The Case for NOK Stock Simply Isn’t Strong Enough

For a moment, Nokia (NYSE:NOK) stock joined the ranks of “meme stocks.” NOK stock started the year under $4; in late January, it briefly neared $10.

Source: rafapress /

The rally quickly and unsurprisingly faded, which leads to the question: what now? NOK was left out of the second spike in Reddit stocks. Any investor buying the stock now probably needs to have a long-term case.

The problem for NOK stock is that the long-term case simply isn’t that strong. Yes, Nokia has opportunities. It has potential. But it also has a long history of disappointment. Until we see concrete evidence that the company has changed its ways, investors should avoid NOK stock — even after the brief, crazy rally.

A Disappointing Run

Over the past year, NOK stock is up about 3%. Major indices all have rallied nicely.

Over the past three years, NOK is off about 20%. Five-year performance is even worse. And over a decade, Nokia stock has lost more than half its value.

Now, there are a couple caveats in there. First, Nokia shareholders did receive dividends through 2019. Those dividends didn’t offset the losses, but total returns weren’t quite as bad as the share price suggests.

Second, the fact that NOK stock has struggled over the last 10 years doesn’t mean it will struggle for the next 10. Conversely, the decline — which actually runs to 90% from late 2007 peaks — doesn’t mean the stock is “cheap.”

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Pegging current prices to past prices is a common error known as “anchoring bias.” The market is constantly updating prices to account for new information. Nokia isn’t the same company it was in 2007 or 2016 or even 2019. Nokia stock thus shouldn’t have the same price, or be viewed the same way.

All that said, the long-term performance of Nokia stock is telling, because it’s been a busy decade for the company. Nokia exited the phone business in a billion-dollar deal, acquired Alcatel-Lucent for $16.6 billion, built out its 5G (fifth-generation) wireless business, and executed a number of restructuring initiatives.

Not one of those efforts has stemmed the bleeding. That does matter.

The Problems Facing NOK Stock

One problem for Nokia at this point is that there simply isn’t that much left to do. The Alcatel-Lucent acquisition was supposed to create $1 billion in cost savings. That estimate was later increased, but all of the cuts have been made. Nokia still isn’t growing.

All that’s left, essentially, is for Nokia to win in 5G. It’s not doing so.

Indeed, Chief Executive Officer Pekka Lundmark admitted in the fourth-quarter earnings release that Nokia was losing market share in North America. Making matters worse, it’s facing pricing pressure as well.

As a result, Nokia expects revenue to decline roughly 5% year-over-year in 2021. Operating margin is expected to come in at 7% to 10%. That’s not an attractive range against the 9.7% reached in 2020.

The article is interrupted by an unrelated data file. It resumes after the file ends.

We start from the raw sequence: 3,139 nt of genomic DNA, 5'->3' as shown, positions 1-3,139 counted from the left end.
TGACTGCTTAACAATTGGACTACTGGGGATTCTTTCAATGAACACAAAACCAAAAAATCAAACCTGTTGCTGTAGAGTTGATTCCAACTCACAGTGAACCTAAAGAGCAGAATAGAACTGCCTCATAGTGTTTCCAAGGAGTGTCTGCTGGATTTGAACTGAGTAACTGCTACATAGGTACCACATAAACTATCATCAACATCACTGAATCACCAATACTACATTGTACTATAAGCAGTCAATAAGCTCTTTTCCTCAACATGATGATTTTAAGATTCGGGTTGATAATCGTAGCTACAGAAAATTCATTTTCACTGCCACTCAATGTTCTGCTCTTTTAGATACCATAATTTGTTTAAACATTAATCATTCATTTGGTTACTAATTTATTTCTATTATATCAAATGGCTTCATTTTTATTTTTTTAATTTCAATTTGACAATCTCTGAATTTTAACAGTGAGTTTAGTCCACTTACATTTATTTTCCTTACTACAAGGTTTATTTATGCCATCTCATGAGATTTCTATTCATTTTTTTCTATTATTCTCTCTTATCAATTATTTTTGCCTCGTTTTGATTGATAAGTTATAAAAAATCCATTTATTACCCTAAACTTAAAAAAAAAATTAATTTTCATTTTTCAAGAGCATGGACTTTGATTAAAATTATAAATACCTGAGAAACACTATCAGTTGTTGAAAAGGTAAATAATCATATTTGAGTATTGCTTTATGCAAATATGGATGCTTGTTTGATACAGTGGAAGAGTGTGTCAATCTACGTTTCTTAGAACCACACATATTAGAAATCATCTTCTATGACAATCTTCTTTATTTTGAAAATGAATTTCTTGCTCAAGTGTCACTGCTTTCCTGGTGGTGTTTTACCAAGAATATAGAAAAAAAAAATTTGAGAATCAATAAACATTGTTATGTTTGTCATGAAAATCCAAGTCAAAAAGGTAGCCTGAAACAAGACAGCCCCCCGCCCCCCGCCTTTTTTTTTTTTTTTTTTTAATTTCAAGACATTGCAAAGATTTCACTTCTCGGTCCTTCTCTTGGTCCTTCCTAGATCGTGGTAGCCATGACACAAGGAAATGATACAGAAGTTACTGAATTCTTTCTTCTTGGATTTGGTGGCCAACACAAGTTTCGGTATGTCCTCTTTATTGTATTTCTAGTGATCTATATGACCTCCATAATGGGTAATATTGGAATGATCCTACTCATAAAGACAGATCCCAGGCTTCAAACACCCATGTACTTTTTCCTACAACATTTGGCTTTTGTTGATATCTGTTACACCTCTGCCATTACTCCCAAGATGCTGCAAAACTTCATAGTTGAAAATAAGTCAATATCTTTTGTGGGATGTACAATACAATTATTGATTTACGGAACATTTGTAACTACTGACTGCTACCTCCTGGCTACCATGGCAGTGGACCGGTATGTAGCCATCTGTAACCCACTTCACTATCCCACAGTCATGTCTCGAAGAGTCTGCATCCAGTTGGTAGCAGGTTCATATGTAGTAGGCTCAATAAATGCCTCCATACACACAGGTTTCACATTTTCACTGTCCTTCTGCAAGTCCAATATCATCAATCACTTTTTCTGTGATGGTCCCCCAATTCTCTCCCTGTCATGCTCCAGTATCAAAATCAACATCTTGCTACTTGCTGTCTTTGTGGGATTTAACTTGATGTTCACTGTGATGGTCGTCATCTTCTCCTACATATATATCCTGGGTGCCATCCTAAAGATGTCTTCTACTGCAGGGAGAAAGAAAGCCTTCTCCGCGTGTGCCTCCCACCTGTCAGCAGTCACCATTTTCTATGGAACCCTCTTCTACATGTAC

Nokia is heading in the wrong direction at precisely the point it should be growing. 5G rollouts are in full swing worldwide. Chinese rival Huawei is hamstrung by geopolitical considerations.

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In fact, Nokia is even getting a temporary boost from the novel coronavirus pandemic. The company expects about 150 million EUR in cost savings from the pandemic in 2021.

So we get to the core problem here. Nokia hasn’t succeeded in the past. Now, with its industry growing and costs cut, it’s still not succeeding. At a certain point, it’s just impossible to have confidence in the story.

Waiting For the Turnaround

To be fair, Nokia still has a chance to finally deliver on its potential.

The balance sheet is in good shape. Nokia actually closed 2020 with net cash of 2.5 billion EUR ($3 billion). The cash not only removes any sort of bankruptcy risk, but actually represents around 13% of Nokia’s market capitalization.

The 5G opportunity is going to last for years. Lundmark said in an interview that 2021 would be a “reset” year, after which Nokia presumably can return to growth.

But too many years of the last 14 have been “reset” years for Nokia. And it’s not as if NOK stock is all that cheap. It trades at about 13x 2020 adjusted earnings per share.

That’s seemingly an attractive multiple — but here, too, there’s a problem. Nokia earnings are declining. The Wall Street consensus estimate for 2021, informed by the company’s guidance, projects 23 cents per share in EPS. NOK stock trades at about 17x that estimate.

So the fundamental story here is simple. NOK stock still is pricing in growth. Owning the stock here, then, is a bet that the company will deliver that growth. Until Nokia proves it can legitimately compete and profit from 5G, that hardly seems like a bet worth taking.

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On the date of publication, neither Matt McCall nor the InvestorPlace Research Staff member primarily responsible for this article held (either directly or indirectly) any positions in the securities mentioned in the article.

Matthew McCall left Wall Street to actually help investors — by getting them into the world’s biggest, most revolutionary trends BEFORE anyone else. Click here to see what Matt has up his sleeve now.  

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